Texas Senate & House hold redistricting hearings in Houston

Dorothy Olmos testifies before the Senate Select Redistricting committee Saturday

HOUSTON – Committees from the State Senate and House are holding hearings in Houston, to get public input on the interim maps now governing election districts in Texas for Congress and the Legislature.

Hearings are being held across the state, including Corpus Christi, Austin, and Houston, to solicit public input on the U.S. Congressional, Texas House, and Texas Senate maps being considered by the legislature.

As these interim maps do not properly reflect the rapidly changing demographics of Texas, “I encourage you to attend the following hearings and voice your concerns,” said Rep. Armando Walle.

Senator Garcia said “The population of Harris County grew from 3,400,590 in 2000 to 4,092,459 in 2010. From 2000 to 2010, the Latino population in Harris County grew by 691,881. Latinos constituted 79.75% of the total population growth in Harris County. …maps were proposed …that included an additional minority opportunity district in Harris County, that were not addressed in the interim map.”

Gov. Perry and Attorney General Greg Abbott are rushing to get court-drawn temporary interim maps adopted during a special session before the courts have ruled on pending claims of intentional discrimination and Voting Rights Act violations.

The first meeting for the Texas Senate Select Committee on Redistricting took place last Saturday, June 8, 2013 at 11:00 a.m. at University of Houston – Main Campus, Michael J. Cemo Hall, 4800 Calhoun Rd., Houston, TX 77004.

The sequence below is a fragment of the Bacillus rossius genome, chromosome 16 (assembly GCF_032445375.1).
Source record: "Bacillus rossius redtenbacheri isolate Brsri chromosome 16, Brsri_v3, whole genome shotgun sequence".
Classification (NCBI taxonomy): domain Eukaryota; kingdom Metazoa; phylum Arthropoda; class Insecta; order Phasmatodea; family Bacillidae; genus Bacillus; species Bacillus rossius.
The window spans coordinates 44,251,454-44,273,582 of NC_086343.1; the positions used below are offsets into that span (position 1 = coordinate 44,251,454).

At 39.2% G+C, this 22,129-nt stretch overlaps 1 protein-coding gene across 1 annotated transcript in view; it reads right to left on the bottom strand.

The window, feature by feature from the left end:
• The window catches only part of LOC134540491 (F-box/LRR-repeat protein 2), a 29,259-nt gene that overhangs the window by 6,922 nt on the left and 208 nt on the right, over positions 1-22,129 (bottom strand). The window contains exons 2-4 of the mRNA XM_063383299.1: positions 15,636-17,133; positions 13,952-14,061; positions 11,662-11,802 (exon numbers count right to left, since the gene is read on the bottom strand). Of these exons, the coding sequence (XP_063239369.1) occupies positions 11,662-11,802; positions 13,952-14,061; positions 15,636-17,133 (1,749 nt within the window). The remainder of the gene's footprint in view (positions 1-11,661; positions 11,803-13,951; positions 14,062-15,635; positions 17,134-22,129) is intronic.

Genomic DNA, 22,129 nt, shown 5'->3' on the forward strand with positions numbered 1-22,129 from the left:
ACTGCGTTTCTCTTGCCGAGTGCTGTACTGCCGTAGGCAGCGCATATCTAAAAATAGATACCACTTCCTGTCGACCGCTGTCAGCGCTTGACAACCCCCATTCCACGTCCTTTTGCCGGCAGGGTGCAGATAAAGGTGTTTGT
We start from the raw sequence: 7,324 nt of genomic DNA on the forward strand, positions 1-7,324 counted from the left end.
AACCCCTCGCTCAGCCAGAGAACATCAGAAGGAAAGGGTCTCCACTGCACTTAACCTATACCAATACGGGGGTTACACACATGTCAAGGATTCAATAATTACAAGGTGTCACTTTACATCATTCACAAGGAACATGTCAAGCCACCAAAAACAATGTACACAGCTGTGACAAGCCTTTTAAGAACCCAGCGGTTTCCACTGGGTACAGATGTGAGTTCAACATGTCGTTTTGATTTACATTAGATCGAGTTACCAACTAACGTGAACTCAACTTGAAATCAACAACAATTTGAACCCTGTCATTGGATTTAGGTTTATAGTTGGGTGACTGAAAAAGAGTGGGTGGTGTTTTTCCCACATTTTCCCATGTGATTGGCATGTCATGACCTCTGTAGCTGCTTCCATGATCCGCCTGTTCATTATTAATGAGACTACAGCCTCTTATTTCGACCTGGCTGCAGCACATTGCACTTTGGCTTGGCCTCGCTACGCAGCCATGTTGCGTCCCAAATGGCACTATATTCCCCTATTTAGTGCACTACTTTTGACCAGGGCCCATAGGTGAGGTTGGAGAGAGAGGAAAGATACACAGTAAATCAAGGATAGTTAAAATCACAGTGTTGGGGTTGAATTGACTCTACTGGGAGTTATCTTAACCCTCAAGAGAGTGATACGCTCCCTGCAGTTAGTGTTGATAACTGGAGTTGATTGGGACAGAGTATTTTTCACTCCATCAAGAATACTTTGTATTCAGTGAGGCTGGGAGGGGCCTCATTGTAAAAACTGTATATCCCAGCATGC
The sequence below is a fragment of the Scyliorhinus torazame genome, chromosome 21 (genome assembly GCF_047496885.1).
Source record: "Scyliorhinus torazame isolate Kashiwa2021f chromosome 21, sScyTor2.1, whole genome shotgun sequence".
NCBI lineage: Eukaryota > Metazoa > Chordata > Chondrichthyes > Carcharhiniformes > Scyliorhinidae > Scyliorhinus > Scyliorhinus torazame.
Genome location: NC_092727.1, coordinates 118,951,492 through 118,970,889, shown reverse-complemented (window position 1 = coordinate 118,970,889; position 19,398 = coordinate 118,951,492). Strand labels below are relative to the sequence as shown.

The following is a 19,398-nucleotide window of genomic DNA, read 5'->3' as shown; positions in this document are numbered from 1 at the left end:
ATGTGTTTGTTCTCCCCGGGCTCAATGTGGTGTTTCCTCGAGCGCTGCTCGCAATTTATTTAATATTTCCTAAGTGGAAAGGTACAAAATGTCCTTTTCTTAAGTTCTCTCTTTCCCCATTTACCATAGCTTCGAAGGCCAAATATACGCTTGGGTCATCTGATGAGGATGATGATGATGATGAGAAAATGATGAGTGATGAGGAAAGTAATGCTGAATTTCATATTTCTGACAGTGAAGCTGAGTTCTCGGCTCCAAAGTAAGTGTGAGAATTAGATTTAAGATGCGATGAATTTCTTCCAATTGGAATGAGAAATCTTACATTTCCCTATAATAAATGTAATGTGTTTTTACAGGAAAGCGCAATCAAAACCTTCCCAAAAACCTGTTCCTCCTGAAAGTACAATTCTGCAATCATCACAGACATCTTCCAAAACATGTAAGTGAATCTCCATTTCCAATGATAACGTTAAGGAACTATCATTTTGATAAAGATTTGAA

The Texas House Select Committee on Redistricting will meet on Wednesday, June 12, 2013 at 2:00 p.m. at the University of Houston – Main Campus, Michael J. Cemo Hall, Room 100 D, 4800 Calhoun Rd., Houston, TX 77004. Representative Walle has urged interested voters to attend this meeting, and express their opinion on boundaries and make-up of the districts.

After the hearings, legislators will work together to consolidate comments and produce maps that are acceptable to both parties, Sen. Garcia said. A final vote may come in about two weeks. The legislators may also simply approve the existing interim maps. However, a court challenge is expected on these maps.

At the hearings on Saturday, which lasted about three hours, a variety of speakers expressed their concern about the current maps. Only a few spoke in their favor.

Most speakers said they felt the maps defined districts that were discriminatory, but surprisingly the reasons why varied greatly. Although Senator Garcia and others had voiced the need for a minority-majority opportunity district representing Hispanics, this was only one of the themes of the speakers. Many spoke about the extreme gerrymandering of the outlines, and how this was a disservice to voters of all backgrounds. Many wanted them redrawn in more compact, and therefore representative of a small geographic area.

William Drout and his wife felt that gerrymandering placed too much emphasis on race, and not the issues that the representatives should be dealing with. Drout also condemned the current representative, Sheila Jackson Lee, as dishonest and not representing his interests well.

Please contact Rep. Walle’s district office at (713) 694-8620 or Capitol office at (512) 463-0924 with any questions about the hearings.

Steve Brown, chair of the Fort Bend Democratic party, saw an opportunity to form a district with equity between four different races, something unique.

Dorothy Olmos spoke as an Hispanic Republican, saying this was an opportunity for both parties to work together to represent a minority.

In summary, Senator Garcia and chair Kel Seliger thanked everyone for the input, which will be considered when amendments are filed next week, and eventually voted on.